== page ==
Life After Youth is the first Land of Talk album since 2010's Cloak and Cipher. After taking a few months off after Cloak and Cipher's touring cycle, frontwoman Elizabeth Powell got back to work on a followup. Instead, a series of mishaps - post-tour fatigue, a crashed hard drive with new demos, and her father's stroke in 2013 - turned "a few months" into "a few years." While caring for her father, Elizabeth fell under the spell of classical, ambient, and Japanese tonkori music, whose meditative quality aided his recovery. Immersing herself in those sounds would change her entire approach to music making; she started writing songs without her trusty guitar, instead building tracks up from synth beds and programmed loops.
Life After Youth's centerpiece track, "Inner Lover," presents the most radical results of those experiments. It's an audio Rorschach test of a song: key in on the incessant synth pulse underpinning Elizabeth's pleading vocal ("take care of me!") and the track assumes an ominous intensity. But when you surrender to the relaxed drum counter-rhythm and subliminal harmonies, "Inner Lover" projects a graceful serenity. Even the songs built atop more traditional rock foundations exist in that liminal space between dreaming and waking life, confidence and doubt, raw feelings and soothing sounds.
"Yes You Were" opens the record with a cold-start surge that's overwhelming in its immediacy, with Elizabeth's furiously strummed guitar jangle and wistful lyricism bearing all the adrenalized excitement and nervous energy of seeing old friends (or, in her case, fans) for the first time in ages. And as its title suggests, "Heartcore" is a collision of soft-focus sonics and emotional intensity, with Elizabeth's crystalline vocals hovering above a taut, relentless backbeat and disorienting synth squiggles. Even the turn-a-new-leaf optimism of "This Time" is presented less as a triumphant comeback statement than a warm reassuring embrace – its beautifully dazed ‘n' confused psych-pop swirl acts as a calming force as you hurtle toward life's great unknown.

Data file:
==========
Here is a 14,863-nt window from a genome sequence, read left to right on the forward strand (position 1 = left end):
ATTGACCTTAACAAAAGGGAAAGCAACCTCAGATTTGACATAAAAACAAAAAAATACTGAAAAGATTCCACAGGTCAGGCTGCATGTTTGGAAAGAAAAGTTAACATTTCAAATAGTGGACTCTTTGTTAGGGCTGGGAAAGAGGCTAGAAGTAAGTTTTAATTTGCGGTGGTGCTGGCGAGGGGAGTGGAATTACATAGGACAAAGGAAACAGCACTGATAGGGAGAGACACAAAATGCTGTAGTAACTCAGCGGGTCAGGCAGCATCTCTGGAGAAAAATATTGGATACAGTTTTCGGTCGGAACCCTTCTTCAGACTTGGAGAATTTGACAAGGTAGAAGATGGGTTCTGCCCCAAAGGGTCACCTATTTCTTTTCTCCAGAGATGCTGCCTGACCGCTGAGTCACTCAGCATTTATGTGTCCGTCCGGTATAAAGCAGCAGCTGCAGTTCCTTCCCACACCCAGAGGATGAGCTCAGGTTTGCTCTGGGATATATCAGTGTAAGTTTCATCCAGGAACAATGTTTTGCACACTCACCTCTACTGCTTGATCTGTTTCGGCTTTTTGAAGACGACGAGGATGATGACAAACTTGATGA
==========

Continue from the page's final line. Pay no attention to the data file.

Fitting for a song about reconnecting with the world, "This Time" was the product of another fortuitous reunion – between Elizabeth and her old friend Sharon Van Etten, who lent her songwriting smarts and heavenly harmonies to that track, as well as "Heartcore" and the Fleetwood Mac-worthy "Loving." And Van Etten is just one member of a veritable indie-rock dream team Elizabeth recruited to complete the album: the moonlit ballad "In Florida" was recorded by producer John Agnello (Dinosaur Jr., Kurt Vile) in his New Jersey studio, with Elizabeth backed by former Sonic Youth drummer Steve Shelley and Roxy Music/Sparks bassist Sal Maida.